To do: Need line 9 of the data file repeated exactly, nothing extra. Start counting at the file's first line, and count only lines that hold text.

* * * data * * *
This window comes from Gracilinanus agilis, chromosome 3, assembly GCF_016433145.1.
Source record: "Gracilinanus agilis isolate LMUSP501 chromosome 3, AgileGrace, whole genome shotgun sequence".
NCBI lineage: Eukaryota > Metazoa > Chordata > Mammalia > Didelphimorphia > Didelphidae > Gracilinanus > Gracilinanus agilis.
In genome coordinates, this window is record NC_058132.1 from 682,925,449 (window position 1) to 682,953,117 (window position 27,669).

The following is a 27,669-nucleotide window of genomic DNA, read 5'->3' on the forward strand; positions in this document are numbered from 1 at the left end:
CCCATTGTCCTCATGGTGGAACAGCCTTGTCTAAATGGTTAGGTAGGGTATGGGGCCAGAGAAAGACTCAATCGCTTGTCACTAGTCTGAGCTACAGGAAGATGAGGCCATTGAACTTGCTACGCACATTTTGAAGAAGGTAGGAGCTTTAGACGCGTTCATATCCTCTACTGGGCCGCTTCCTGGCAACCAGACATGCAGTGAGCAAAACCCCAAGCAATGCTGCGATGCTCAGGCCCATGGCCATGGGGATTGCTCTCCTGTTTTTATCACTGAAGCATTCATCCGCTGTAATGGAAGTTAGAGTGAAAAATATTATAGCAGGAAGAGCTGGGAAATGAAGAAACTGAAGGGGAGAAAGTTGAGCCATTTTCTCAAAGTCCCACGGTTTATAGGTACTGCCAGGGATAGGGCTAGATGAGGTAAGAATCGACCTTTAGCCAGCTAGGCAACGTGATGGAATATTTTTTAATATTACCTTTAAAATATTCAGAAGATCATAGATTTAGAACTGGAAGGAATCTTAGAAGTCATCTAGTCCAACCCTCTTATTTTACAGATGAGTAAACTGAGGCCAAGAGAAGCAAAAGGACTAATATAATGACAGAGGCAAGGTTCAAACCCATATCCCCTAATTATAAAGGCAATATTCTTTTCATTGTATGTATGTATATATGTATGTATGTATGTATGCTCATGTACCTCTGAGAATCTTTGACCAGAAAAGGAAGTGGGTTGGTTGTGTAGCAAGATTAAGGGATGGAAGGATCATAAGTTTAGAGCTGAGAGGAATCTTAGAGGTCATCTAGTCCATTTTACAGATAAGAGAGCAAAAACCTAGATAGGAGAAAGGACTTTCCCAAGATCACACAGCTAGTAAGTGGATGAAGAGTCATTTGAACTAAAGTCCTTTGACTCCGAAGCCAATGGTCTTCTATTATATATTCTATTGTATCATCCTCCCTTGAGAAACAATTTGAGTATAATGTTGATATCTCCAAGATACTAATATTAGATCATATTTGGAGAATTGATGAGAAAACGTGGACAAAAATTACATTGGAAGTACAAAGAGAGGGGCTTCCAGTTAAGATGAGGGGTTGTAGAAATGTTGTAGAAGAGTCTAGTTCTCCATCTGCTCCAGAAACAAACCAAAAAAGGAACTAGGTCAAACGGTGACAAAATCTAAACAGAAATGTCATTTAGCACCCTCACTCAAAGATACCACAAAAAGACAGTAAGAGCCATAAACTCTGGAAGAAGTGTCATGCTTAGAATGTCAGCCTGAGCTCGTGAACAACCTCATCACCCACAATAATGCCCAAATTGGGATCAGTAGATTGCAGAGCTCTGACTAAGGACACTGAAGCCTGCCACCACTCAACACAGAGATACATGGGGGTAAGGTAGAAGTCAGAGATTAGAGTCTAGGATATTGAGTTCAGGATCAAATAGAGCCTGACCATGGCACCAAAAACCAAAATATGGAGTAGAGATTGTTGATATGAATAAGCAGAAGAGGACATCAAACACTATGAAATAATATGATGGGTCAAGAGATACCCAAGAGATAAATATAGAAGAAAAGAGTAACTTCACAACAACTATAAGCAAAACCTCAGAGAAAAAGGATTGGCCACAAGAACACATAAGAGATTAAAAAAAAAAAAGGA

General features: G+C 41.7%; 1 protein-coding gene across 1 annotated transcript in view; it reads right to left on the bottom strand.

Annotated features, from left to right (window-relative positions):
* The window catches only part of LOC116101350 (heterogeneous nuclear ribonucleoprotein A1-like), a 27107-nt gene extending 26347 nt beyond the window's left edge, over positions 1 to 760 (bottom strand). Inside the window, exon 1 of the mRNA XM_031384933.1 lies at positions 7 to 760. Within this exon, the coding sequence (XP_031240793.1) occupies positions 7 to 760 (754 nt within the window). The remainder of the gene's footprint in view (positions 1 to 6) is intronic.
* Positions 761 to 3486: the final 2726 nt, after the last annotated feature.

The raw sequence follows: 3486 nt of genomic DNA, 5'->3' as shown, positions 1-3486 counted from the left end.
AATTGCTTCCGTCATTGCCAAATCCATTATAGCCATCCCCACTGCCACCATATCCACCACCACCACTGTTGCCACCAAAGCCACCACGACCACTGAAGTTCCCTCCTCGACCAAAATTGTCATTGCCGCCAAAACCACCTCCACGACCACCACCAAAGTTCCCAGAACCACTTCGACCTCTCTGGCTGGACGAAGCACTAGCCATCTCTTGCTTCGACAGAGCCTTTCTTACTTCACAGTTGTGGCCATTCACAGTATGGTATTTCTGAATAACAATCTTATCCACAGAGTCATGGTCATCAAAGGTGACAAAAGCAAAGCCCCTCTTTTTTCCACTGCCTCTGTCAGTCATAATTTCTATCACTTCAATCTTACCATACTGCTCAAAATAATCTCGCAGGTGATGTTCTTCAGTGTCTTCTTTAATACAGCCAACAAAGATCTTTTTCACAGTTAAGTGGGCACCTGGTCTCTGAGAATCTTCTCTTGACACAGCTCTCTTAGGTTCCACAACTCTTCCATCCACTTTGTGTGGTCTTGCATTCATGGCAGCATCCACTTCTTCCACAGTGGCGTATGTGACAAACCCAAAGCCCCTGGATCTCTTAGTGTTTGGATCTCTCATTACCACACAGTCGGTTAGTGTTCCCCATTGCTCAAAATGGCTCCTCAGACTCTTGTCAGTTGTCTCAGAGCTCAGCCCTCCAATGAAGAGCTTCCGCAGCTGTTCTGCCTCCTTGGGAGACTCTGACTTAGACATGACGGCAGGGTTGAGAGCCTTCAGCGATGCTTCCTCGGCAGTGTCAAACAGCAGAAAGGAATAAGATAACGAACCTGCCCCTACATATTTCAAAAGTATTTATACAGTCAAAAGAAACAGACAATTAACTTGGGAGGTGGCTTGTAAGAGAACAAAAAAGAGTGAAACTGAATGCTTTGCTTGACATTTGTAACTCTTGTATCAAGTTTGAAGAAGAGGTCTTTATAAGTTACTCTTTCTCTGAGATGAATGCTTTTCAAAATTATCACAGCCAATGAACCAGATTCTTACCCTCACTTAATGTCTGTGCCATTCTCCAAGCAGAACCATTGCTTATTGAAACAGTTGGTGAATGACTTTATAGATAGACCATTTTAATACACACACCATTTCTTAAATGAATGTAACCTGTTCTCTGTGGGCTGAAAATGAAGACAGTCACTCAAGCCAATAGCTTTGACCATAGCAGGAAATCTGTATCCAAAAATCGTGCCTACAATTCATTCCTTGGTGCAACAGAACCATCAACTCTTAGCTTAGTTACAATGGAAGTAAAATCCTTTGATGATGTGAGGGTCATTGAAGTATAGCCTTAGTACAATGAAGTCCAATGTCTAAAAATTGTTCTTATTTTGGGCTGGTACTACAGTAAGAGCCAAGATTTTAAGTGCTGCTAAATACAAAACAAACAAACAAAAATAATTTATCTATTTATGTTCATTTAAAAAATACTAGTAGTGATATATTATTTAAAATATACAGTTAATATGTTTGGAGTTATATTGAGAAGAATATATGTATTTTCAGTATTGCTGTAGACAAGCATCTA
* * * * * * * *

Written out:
* The window catches only part of LOC116101350 (heterogeneous nuclear ribonucleoprotein A1-like), a 27107-nt gene extending 26347 nt beyond the window's left edge, over positions 1 to 760 (bottom strand). Inside the window, exon 1 of the mRNA XM_031384933.1 lies at positions 7 to 760. Within this exon, the coding sequence (XP_031240793.1) occupies positions 7 to 760 (754 nt within the window). The remainder of the gene's footprint in view (positions 1 to 6) is intronic.